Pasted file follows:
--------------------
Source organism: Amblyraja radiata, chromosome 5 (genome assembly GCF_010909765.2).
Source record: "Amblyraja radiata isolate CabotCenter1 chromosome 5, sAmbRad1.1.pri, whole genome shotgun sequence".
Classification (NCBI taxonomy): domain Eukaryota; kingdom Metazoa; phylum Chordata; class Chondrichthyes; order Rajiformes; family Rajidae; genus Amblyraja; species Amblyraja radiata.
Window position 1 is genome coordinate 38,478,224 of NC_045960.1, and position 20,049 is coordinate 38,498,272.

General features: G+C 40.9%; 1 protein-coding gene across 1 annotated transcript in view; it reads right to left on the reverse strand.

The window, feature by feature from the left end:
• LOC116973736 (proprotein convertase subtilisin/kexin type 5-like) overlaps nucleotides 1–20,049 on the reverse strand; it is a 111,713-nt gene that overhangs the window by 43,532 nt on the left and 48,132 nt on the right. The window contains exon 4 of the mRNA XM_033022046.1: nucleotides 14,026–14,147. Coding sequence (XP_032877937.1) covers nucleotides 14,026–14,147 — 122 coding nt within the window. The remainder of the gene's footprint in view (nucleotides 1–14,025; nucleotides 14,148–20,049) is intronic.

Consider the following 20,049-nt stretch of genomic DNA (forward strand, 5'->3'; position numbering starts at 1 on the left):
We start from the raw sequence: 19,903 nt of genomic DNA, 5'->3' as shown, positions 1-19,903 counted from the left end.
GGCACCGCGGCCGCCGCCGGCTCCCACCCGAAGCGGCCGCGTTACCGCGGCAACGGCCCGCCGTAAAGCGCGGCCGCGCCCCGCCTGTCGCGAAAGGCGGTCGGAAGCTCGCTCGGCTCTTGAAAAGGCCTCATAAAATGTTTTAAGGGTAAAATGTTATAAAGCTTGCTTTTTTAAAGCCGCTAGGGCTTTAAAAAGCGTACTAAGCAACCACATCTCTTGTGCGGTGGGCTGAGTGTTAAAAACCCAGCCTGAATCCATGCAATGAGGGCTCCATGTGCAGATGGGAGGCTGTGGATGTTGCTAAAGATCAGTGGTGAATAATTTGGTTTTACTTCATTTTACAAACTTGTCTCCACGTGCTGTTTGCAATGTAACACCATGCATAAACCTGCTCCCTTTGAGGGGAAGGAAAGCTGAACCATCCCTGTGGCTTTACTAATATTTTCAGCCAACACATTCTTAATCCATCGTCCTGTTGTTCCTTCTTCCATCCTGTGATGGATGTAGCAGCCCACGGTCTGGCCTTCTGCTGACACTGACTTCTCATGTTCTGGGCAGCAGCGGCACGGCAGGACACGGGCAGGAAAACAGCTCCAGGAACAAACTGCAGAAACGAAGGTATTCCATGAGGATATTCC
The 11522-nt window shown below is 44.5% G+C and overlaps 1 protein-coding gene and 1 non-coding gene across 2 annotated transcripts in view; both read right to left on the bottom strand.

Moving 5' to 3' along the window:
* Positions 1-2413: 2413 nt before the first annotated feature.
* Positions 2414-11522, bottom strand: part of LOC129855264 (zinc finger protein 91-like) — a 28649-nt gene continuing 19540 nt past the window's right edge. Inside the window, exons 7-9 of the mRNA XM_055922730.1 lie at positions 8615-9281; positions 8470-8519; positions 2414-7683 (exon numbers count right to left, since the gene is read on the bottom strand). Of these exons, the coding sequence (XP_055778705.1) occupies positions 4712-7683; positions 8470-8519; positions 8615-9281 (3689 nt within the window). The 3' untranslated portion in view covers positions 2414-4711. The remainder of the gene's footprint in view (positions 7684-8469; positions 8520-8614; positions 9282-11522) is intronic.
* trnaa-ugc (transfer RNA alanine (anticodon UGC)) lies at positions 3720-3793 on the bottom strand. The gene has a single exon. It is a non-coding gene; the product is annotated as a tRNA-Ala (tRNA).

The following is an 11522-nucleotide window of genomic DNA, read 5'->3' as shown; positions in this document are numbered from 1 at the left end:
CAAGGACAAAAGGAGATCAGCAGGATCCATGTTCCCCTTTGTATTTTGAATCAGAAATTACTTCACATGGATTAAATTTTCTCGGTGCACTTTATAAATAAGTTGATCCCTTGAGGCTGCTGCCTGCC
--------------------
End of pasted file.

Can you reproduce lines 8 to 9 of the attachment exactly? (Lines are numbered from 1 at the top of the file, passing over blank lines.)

Consider the following 20,049-nt stretch of genomic DNA (forward strand, 5'->3'; position numbering starts at 1 on the left):
We start from the raw sequence: 19,903 nt of genomic DNA, 5'->3' as shown, positions 1-19,903 counted from the left end.